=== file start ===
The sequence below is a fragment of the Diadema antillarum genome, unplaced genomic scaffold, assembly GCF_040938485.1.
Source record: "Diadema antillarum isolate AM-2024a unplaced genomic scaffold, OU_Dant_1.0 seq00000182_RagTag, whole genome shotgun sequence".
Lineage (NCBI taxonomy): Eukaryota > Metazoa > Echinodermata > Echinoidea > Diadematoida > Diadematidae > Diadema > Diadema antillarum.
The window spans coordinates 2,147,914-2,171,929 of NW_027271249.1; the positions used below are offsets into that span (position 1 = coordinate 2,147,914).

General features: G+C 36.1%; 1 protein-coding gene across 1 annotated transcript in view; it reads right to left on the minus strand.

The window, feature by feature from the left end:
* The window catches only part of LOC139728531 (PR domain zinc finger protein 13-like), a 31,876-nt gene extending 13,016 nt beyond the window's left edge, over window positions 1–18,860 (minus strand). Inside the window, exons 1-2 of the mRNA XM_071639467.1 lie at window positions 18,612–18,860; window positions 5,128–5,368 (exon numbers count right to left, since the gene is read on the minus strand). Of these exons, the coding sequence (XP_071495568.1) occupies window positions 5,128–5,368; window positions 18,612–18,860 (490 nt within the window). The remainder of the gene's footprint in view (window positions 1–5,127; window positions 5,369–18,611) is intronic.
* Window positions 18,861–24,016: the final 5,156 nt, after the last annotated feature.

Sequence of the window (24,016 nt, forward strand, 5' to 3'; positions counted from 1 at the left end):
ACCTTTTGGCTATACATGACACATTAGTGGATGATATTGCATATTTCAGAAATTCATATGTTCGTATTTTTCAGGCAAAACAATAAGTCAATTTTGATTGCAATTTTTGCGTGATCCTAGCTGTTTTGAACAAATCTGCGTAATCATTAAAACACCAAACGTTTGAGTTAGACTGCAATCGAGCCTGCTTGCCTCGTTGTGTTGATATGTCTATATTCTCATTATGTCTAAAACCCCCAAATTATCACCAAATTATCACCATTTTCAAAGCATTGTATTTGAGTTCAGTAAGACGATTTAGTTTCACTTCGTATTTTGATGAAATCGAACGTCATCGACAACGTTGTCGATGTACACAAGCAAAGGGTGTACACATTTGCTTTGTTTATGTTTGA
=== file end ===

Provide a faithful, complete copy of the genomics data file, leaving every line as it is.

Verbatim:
The sequence below is a fragment of the Diadema antillarum genome, unplaced genomic scaffold, assembly GCF_040938485.1.
Source record: "Diadema antillarum isolate AM-2024a unplaced genomic scaffold, OU_Dant_1.0 seq00000182_RagTag, whole genome shotgun sequence".
Lineage (NCBI taxonomy): Eukaryota > Metazoa > Echinodermata > Echinoidea > Diadematoida > Diadematidae > Diadema > Diadema antillarum.
The window spans coordinates 2,147,914-2,171,929 of NW_027271249.1; the positions used below are offsets into that span (position 1 = coordinate 2,147,914).

General features: G+C 36.1%; 1 protein-coding gene across 1 annotated transcript in view; it reads right to left on the minus strand.

The window, feature by feature from the left end:
* The window catches only part of LOC139728531 (PR domain zinc finger protein 13-like), a 31,876-nt gene extending 13,016 nt beyond the window's left edge, over window positions 1–18,860 (minus strand). Inside the window, exons 1-2 of the mRNA XM_071639467.1 lie at window positions 18,612–18,860; window positions 5,128–5,368 (exon numbers count right to left, since the gene is read on the minus strand). Of these exons, the coding sequence (XP_071495568.1) occupies window positions 5,128–5,368; window positions 18,612–18,860 (490 nt within the window). The remainder of the gene's footprint in view (window positions 1–5,127; window positions 5,369–18,611) is intronic.
* Window positions 18,861–24,016: the final 5,156 nt, after the last annotated feature.

Sequence of the window (24,016 nt, forward strand, 5' to 3'; positions counted from 1 at the left end):
ACCTTTTGGCTATACATGACACATTAGTGGATGATATTGCATATTTCAGAAATTCATATGTTCGTATTTTTCAGGCAAAACAATAAGTCAATTTTGATTGCAATTTTTGCGTGATCCTAGCTGTTTTGAACAAATCTGCGTAATCATTAAAACACCAAACGTTTGAGTTAGACTGCAATCGAGCCTGCTTGCCTCGTTGTGTTGATATGTCTATATTCTCATTATGTCTAAAACCCCCAAATTATCACCAAATTATCACCATTTTCAAAGCATTGTATTTGAGTTCAGTAAGACGATTTAGTTTCACTTCGTATTTTGATGAAATCGAACGTCATCGACAACGTTGTCGATGTACACAAGCAAAGGGTGTACACATTTGCTTTGTTTATGTTTGA